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Anjli Mohindra as Nadia in The Bodyguard. BBC PIctures

The Riz Test: how Muslims are misrepresented in film and TV

In a speech to the UK’s House of Commons in March 2017, actor and rapper Riz Ahmed, a Muslim, delivered a message about the importance of diversity and representation in the media:

What people are looking for is a message that they belong. Every time you see yourself it’s a message that you matter, that you’re part of the national story.

But when it comes to the “national story”, the one about Muslims is pretty grim. The pressing issue of Islamophobia is both fuelled and defined by the misrepresentation and stereotyping of Muslims in the media. Instead of challenging the images of the “oppressed” Muslim woman, or the violent Middle Eastern man that propagate our media, mainstream films often reinforce them. But films are also platforms with the potential to create change through alternative narratives. Our visual culture can play a crucial role in the way we understand the world. So the question is, what do our visual platforms tell us about our cultural perceptions of Muslims? In other words, how are Muslims represented in our stories?

Read more: It's not just about race and gender – religious stereotypes need tackling too

With backgrounds in education research and tech respectively, Sadia Habib and Shaf Choudry have kickstarted a project that not only asks this question, but also strives to offer evidence-based answers. In an attempt to quantify the representation of Muslims, the duo has coined what they call the Riz Test. Inspired by the Bechdel test, (which challenges viewers to consider the way women are represented in whatever they happen to be watching) and Riz Ahmed’s speech, Habib and Choudry use five points to measure the depiction of Muslims in films and TV shows.

In their own words, the Riz Test: “is a project to measure the portrayal of Muslims in film and TV. What’s new is that we’re creating a data set that measures how poorly Muslims are represented.”

Any film with at least one identifiably Muslim character can be put to the test. The test asks, is the character:

  • Talking about, the victim of, or the perpetrator of terrorism?

  • Presented as irrationally angry?

  • Presented as superstitious, culturally backwards or anti-modern?

  • Presented as a threat to a Western way of life?

  • If the character is male, is he presented as misogynistic? or if female, is she presented as oppressed by her male counterparts?

If the answer to any of the above questions is yes, the film has failed the test.

What is shocking is that many critically acclaimed shows fail the test. When I interviewed the pair about the Riz Test recently Choudry told me that the recent BBC hit drama Bodyguard “failed all five criteria of the Riz Test within the first 12 minutes of its first episode”. Habib added that there “are serious consequences to these misrepresentations. Muslim women, especially those visibly marked by the hijab, are often targets of abuse and Islamophobia”.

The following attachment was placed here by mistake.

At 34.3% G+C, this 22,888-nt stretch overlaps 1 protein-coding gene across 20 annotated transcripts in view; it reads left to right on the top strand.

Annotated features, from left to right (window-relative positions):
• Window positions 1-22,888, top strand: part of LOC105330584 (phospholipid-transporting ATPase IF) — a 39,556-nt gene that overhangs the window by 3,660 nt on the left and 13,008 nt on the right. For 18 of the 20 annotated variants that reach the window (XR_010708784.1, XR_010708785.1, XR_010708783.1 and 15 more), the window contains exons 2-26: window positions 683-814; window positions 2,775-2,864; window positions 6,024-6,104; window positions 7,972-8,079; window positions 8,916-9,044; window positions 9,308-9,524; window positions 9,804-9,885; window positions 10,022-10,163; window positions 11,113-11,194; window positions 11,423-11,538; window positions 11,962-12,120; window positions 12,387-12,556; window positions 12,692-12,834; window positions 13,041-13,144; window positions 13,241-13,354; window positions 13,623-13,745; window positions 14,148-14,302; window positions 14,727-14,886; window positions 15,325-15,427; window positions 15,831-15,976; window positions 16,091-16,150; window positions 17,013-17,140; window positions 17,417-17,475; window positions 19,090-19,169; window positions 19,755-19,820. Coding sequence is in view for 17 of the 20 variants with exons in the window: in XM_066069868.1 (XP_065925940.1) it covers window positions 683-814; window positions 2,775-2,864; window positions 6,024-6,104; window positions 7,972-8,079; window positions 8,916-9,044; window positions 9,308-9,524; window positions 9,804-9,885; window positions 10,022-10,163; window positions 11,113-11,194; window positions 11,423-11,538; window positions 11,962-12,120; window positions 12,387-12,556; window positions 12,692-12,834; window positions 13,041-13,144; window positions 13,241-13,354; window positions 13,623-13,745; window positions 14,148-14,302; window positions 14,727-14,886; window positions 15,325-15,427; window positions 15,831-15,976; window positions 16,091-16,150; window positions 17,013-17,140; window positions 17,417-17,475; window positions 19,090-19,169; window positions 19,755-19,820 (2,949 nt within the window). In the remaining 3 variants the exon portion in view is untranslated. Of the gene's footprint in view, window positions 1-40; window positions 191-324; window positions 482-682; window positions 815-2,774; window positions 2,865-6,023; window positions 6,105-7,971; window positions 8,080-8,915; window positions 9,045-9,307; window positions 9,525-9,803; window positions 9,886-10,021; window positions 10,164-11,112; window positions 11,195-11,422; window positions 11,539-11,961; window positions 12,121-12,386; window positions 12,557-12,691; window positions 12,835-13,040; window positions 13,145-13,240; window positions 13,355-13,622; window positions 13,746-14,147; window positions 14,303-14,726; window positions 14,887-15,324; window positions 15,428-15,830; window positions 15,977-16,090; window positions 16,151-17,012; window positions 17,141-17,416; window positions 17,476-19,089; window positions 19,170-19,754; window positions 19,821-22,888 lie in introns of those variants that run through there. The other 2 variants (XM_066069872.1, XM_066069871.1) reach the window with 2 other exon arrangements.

Moving beyond stereotypes

Most Muslims will tell you that the images and tropes used in portraying the community mainly rely on lazy, racist and Islamophobic stereotypes. The films that fail the Riz Test reproduce such images and, by drawing attention to these misrepresentations and moving towards something concrete and quantifiable, the test smashes any assumptions that Islamophobia in media is merely a myth.

We must demand better from our media. One way to counter this is to invite an alternative way of thinking and to challenge the discourse and culture around Muslims and their representations.

So how do we demand better representation? With its growing data set, the Riz Test is a great way of drawing attention to the problem – presenting the movie makers with evidence is a great first step that can challenge the film industry at large.

Not only do we need to diversify the roles in our current film industry, but we also need to diversify the kinds of films we watch. World cinema, I think can offer a much more complex depiction of “other” places and people - one that challenges the power dynamics at play and introduces the idea of self-representation, agency and voice.

Taraneh Alidoosti and Shahab Hosseini in The Salesman, which won an Oscar for best Foreign Language Film in 2017. Artificial Eye

While a good film won’t solve all our problems, it can bridge gaps by bringing a diverse audience into the same space. Prominent Iranian filmmaker Asghar Farhadi won Iran its first academy award for A Separation in 2012 (he won another in 2017 for The Salesman. At a time of political chaos and isolation, Farhadi has familiarised the world with his home country through its art and human stories.

In her book Reel to Real, Sex and Class at the Movies, feminist thinker and activist bell hooks argues that films “make culture”. The visual medium is strong – and representation matters. By putting pressure on the kinds of images we’re exposed to, and the kind of images we reproduce, we can indeed “make culture”, or perhaps, at this point, fix aspects of our culture so that our “national story” doesn’t take representation for granted.

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